Look what my Dad won - Sophie Hobbins aged 6 and Dad with the trophy
Say what you like about Bradford, but you don’t half meet some interesting people there on the weekend of the Yorkshire Regional Championships.
In the past few years we have enjoyed the company of the lads from the pop group ‘Smokey’, witnessed a wedding reception fight and met a bloke who earned his living selling photos of Susan Boyle to German tabloid magazines.
This year, we happened to meet a couple of the most frightening people we have ever come across…
The eveving had started with some pre contest grub at the local Chinese ‘buffet’ restaurant just around the corner from St George’s Hall – a temple to MSG inspired gluttony.
Whole top section bass ends would struggle to shovel down their gobs as much as some people were doing on Saturday night: It was frightening in its medieval intensity.
It seemed only we were able to talk and eat at the same time – the only other sound was of mastication on an epic scale.
Filled to the sternum with fried chicken balls and coconut jelly, we made our way back to the hotel for a snorter, before an early start the next day.
Things seemed to be going well (discussions on how to reduce the top section in the UK to 30 bands etc) until we were asked to join a very nice set of locals, who just happened to be here on a weekend break.
Keep the red flag flying...
Never heard a band
Strangely for a foursome from Barnsley and Bradford, they knew nothing about brass bands, but plenty about black market cigarettes, recreational relaxants and the type of friends who could ‘do you a favour’.
Their lives seemed unduly simplistic; the two blokes spoke in a causal way about things most of us would blanch at even considering possible, whilst their girlfriends, who dripped with bling and make up that seemed to have been administered by a Polish plasterer, wore they type of bored expressions that comes with an attention span the length of a semi quaver run in ‘Paganini Variations’.
Bizarrely they found the whole idea of a brass band contest on their doorstep something of great interest – although it was with great relief the next morning that their offer to come along and sit next to the press corps for ‘Le Carnival Romain’ at 9.15am was not taken up.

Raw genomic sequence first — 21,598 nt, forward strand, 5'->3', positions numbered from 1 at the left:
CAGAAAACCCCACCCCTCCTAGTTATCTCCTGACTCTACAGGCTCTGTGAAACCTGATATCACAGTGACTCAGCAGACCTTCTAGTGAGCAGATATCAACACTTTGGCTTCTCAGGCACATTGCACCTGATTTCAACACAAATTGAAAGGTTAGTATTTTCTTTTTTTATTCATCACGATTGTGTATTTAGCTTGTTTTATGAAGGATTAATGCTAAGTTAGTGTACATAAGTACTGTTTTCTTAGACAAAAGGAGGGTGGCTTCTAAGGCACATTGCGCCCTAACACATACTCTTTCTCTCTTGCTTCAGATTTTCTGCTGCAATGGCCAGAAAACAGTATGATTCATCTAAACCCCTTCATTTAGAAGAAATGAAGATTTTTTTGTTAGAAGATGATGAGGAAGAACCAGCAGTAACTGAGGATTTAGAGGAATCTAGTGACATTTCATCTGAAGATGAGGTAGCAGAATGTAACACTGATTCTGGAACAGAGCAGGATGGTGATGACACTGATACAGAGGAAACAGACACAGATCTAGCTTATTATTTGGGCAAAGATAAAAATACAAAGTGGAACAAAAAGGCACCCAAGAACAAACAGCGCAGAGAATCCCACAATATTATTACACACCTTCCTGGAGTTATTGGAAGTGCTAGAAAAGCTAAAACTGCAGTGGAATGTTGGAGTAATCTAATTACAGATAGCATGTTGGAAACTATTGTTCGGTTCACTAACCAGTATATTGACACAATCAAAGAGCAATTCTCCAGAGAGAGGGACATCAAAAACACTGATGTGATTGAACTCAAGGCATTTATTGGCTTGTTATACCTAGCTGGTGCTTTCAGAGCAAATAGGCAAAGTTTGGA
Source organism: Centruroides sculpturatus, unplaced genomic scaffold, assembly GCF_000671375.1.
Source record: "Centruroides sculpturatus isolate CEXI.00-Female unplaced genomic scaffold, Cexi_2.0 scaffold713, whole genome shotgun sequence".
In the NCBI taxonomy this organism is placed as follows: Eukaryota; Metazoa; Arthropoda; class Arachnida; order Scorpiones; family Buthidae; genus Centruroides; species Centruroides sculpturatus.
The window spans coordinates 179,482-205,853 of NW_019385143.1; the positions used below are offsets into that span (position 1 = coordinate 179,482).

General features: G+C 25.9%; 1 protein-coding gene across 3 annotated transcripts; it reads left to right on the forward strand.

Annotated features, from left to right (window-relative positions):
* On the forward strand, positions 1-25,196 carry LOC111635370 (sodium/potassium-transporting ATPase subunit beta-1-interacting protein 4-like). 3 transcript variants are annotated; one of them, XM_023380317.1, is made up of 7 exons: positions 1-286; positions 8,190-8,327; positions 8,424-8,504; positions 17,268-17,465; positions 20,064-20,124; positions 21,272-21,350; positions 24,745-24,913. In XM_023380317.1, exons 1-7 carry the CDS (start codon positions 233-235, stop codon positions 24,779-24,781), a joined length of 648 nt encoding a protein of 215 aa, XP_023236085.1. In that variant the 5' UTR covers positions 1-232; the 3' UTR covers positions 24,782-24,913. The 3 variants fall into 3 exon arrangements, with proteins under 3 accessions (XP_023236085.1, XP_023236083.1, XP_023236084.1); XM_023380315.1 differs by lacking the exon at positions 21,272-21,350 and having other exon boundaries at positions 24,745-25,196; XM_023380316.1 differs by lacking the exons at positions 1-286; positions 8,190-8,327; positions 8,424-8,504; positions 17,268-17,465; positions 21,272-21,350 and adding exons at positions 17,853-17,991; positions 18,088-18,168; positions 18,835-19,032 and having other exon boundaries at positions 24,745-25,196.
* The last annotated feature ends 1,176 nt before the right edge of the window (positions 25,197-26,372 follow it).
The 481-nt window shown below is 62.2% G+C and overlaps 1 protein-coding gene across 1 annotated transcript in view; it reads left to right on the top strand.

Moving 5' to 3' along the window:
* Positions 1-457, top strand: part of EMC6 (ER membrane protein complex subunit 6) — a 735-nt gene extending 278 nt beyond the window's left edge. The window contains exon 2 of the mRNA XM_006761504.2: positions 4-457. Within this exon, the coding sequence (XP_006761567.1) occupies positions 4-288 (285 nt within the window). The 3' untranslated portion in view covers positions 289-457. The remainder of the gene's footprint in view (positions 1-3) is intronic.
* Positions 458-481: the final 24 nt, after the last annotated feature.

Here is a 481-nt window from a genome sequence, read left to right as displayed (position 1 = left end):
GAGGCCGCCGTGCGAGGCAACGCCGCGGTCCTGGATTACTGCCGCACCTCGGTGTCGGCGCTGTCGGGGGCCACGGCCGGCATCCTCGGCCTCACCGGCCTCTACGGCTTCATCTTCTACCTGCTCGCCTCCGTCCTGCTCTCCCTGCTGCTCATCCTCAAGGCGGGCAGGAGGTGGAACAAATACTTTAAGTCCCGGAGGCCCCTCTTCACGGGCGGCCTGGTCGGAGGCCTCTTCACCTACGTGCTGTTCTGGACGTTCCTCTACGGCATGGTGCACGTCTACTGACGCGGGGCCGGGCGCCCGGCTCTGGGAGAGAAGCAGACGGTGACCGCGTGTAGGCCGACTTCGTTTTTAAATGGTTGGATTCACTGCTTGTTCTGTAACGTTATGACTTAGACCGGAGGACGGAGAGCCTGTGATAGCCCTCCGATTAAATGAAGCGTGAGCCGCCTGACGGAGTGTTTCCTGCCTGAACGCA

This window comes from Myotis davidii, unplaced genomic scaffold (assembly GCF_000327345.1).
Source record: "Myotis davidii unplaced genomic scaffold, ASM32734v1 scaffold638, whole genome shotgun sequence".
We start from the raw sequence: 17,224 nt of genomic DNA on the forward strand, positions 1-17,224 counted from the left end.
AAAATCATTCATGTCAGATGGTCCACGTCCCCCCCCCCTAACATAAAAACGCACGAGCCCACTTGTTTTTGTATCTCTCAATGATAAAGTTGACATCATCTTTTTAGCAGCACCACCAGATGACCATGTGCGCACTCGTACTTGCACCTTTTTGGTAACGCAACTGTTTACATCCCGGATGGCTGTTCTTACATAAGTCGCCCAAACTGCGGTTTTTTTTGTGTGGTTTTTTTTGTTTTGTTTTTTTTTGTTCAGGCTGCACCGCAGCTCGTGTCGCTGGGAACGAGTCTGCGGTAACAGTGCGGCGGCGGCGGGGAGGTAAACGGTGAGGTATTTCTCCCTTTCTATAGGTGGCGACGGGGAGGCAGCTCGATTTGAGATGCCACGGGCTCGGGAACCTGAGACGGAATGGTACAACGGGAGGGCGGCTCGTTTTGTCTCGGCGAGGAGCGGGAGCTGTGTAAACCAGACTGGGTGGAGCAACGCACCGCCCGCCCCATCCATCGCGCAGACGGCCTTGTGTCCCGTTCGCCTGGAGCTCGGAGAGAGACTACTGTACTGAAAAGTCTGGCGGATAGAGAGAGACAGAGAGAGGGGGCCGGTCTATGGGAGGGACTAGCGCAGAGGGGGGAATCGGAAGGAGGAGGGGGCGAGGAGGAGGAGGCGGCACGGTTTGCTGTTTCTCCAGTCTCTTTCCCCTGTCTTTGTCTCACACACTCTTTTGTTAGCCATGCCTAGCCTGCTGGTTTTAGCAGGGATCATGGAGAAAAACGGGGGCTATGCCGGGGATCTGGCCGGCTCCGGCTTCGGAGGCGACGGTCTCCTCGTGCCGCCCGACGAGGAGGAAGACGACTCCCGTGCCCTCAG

Still it was a great night – helped along by a great couple of ex players who joined us for a drink, and who were here to listen to the bands over the two days as a bit of a weekend break.
Bizarrely however, their banding lives also had a darker edge – with a worrying ability to join once healthy contesting outfits who then just happen to die a death soon after.
Harold and Rose
It was a bit like welcoming Harold Shipman and Rose West to you cornet section.
One minute everything was fine – the next, after a month of two with them in the ranks, there is a wreath outside the door as another old band meets its maker.
Their list of ‘victims’ read like the obituary column of the British Bandsman.
It must be added however, that these two delightful people were great company, enjoyed wonderful ‘real’ lives and just seemed as perplexed as 4BR by their worrying curse.
Thanks for the light entertainment: Philip Wilby and Lee Skipsey
Over the way at St George’s Hall, the drama, excitement and even the odd bizarre moment or two almost paled into insignificance – but not quite.
It will take a long time before you forget David King’s mesmeric performance with Brighouse and the gasp of almost Hitchcockian horror as Black Dyke was announced in fifth place.
Then there was Lee Skipsey’s wonderfully idiosyncratic musicality conducting City of Bradford and Morgan Griffiths celebrating a long overdue Yorkshire First Section title with Hammonds.
Add to that some great little nippers playing percussion in the Fourth Section and the taste of one of the best meat and gravy baps followed by proper rice pudding provided by Peggy Tomlinson’s excellent team of hard working volunteers and catering staff.
Yes. Bradford really does deliver drama, pathos, excitement and the cast of ‘Royston Vasey’ to your doorstep at times.